Chicago Bulls coach Tom Thibodeau was an assistant for Team USA this summer while Damian Lillard was in camp competing for a spot on the team.
Thibodeau said he loves “everything” about Lillard’s game while Dame said Thibodeau was coach with whom he worked with the most.
“I knew that it wouldn’t be necessary for me to go out there and try to be who I am for my team. He kind of made me excited about the opportunity to go out there and play defense,” Lillard said of Thibodeau. “Every time I checked in for Team USA I was picking up full court playing defense. He was a part of what made me excited to do that, to want to play defense and be a part of it.
“He can really shoot and he’s great in the pick and roll. I just like his demeanor too. He doesn’t get too high, doesn’t get too low. Just tough. Not one of those guys pounding his chest, just getting it done out there,” Thibodeau said. “I think the biggest thing is when you measure the winning.”
“He was my kind of guy. Straight to the point, strong,” Lillard said of Thibodeau’s abilities as a motivator. “He spoke up, he wasn’t afraid to call you out. That was one of the better parts of my experience. I probably related to him the most out of the coaches that were there.
Specifically, Thibodeau says Lillard’s technique and effort on defense has improved.
“(He’s) into the ball, body position, making more than one effort. I think he’s stronger, all those things. I think experience, he’s one of those guys, he’ll continue to grow,” Thibodeau said.
Barton working through struggles
Without CJ McCollum, others on the Trail Blazers bench will have to step up. To many, Will Barton is the first name that comes to mind.
After being the lone bright spot in last year’s playoff series against the Spurs, Barton has struggled from the field in limited minutes.
“It’s been difficult. You come in with so many expectations for yourself. You did as lot of good things last season, you had a good training camp and things like that. You feel like you’re going to play more and it goes back and forth and you just have to keep yourself mentally strong,” Barton said.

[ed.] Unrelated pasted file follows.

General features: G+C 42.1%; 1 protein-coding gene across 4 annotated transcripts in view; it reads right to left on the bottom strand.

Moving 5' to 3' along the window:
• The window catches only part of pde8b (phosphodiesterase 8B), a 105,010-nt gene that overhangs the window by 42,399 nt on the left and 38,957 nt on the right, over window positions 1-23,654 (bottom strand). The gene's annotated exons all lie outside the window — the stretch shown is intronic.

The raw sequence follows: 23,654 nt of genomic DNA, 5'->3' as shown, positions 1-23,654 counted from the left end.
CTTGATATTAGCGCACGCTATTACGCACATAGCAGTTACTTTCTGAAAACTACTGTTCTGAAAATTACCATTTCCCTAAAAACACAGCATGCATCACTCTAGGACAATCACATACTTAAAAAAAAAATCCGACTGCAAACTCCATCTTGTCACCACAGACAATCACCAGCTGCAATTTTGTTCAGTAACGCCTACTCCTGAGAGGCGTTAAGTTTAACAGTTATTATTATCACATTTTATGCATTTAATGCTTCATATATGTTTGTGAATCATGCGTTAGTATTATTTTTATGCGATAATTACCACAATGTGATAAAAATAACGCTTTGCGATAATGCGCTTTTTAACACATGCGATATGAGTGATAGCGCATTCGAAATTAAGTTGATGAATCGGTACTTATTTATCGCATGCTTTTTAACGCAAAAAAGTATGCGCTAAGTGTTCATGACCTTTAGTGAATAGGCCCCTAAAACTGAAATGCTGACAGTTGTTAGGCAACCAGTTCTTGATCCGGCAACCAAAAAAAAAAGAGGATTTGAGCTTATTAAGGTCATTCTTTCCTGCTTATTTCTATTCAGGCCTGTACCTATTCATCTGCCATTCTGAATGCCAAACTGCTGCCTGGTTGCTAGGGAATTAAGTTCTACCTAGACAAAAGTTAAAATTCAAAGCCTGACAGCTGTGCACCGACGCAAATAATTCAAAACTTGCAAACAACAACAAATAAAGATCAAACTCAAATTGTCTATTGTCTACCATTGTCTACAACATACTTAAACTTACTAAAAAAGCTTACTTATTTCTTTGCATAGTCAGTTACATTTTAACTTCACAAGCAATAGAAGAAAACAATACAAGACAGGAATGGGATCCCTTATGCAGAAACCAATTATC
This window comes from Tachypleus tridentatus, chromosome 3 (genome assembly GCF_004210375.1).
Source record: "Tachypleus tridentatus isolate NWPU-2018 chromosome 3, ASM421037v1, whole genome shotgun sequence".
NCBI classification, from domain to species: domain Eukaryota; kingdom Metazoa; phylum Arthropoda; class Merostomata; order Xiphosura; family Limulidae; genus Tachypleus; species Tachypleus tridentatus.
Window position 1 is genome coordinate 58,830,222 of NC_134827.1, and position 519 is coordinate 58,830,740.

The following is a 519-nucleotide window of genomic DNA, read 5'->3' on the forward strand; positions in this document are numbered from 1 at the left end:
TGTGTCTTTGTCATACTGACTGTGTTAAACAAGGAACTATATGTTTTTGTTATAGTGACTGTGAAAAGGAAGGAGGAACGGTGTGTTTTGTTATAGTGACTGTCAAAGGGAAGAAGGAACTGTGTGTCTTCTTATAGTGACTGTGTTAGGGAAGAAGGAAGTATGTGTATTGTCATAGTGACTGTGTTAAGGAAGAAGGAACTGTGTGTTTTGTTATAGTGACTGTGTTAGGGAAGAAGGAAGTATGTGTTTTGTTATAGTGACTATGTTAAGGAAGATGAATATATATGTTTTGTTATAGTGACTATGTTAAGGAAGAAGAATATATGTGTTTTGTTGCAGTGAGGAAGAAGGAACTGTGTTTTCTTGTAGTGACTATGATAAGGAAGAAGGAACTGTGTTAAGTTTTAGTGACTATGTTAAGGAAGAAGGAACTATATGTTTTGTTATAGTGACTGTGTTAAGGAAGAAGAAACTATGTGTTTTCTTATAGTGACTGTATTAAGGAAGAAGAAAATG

Barton’s shooting percentages have taken a nose dive. Blazers coach Terry Stotts is never one to judge performance on shooting percentage alone but Barton’s kept his head up during the struggles.
“He’s still a young player and he’s not getting consistent time and I know that’s difficult for anybody much less a young player,” Stotts said. “He wants to do well. But he is in the rotation, we need his minutes, we need him to be productive while he’s in there. He’s kept a good attitude.”
Stotts and Barton both think that the percentages and offensive production, 20 percent from the three-point line and 30 percent from the field, should even out.
“He’s done good things, he’s done some things he needs to improve on which is more or less to be expected,” Stotts said.
“It’s about being confident in myself and telling myself hey, ‘just go out there and play.’ Don’t worry about getting subbed out and not playing and things like that,” Barton said.